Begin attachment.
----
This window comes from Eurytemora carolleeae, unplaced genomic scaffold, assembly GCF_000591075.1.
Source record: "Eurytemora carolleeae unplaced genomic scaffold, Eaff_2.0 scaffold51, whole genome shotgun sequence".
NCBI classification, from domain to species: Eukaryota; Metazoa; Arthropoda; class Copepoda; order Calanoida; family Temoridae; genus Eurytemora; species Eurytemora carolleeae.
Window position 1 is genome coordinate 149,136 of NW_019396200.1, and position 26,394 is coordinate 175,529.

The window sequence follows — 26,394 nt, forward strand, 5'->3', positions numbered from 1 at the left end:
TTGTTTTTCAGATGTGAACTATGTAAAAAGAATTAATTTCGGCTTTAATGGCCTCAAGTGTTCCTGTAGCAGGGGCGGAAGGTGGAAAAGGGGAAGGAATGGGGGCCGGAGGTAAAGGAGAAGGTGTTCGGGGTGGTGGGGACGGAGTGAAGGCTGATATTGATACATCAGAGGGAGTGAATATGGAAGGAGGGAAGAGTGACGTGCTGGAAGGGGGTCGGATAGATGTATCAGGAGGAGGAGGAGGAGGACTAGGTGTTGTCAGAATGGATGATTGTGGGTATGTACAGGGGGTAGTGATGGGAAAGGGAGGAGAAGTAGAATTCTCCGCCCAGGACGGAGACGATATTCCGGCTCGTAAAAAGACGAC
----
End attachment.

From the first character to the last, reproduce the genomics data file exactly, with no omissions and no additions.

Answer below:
This window comes from Eurytemora carolleeae, unplaced genomic scaffold, assembly GCF_000591075.1.
Source record: "Eurytemora carolleeae unplaced genomic scaffold, Eaff_2.0 scaffold51, whole genome shotgun sequence".
NCBI classification, from domain to species: Eukaryota; Metazoa; Arthropoda; class Copepoda; order Calanoida; family Temoridae; genus Eurytemora; species Eurytemora carolleeae.
Window position 1 is genome coordinate 149,136 of NW_019396200.1, and position 26,394 is coordinate 175,529.

The window sequence follows — 26,394 nt, forward strand, 5'->3', positions numbered from 1 at the left end:
TTGTTTTTCAGATGTGAACTATGTAAAAAGAATTAATTTCGGCTTTAATGGCCTCAAGTGTTCCTGTAGCAGGGGCGGAAGGTGGAAAAGGGGAAGGAATGGGGGCCGGAGGTAAAGGAGAAGGTGTTCGGGGTGGTGGGGACGGAGTGAAGGCTGATATTGATACATCAGAGGGAGTGAATATGGAAGGAGGGAAGAGTGACGTGCTGGAAGGGGGTCGGATAGATGTATCAGGAGGAGGAGGAGGAGGACTAGGTGTTGTCAGAATGGATGATTGTGGGTATGTACAGGGGGTAGTGATGGGAAAGGGAGGAGAAGTAGAATTCTCCGCCCAGGACGGAGACGATATTCCGGCTCGTAAAAAGACGAC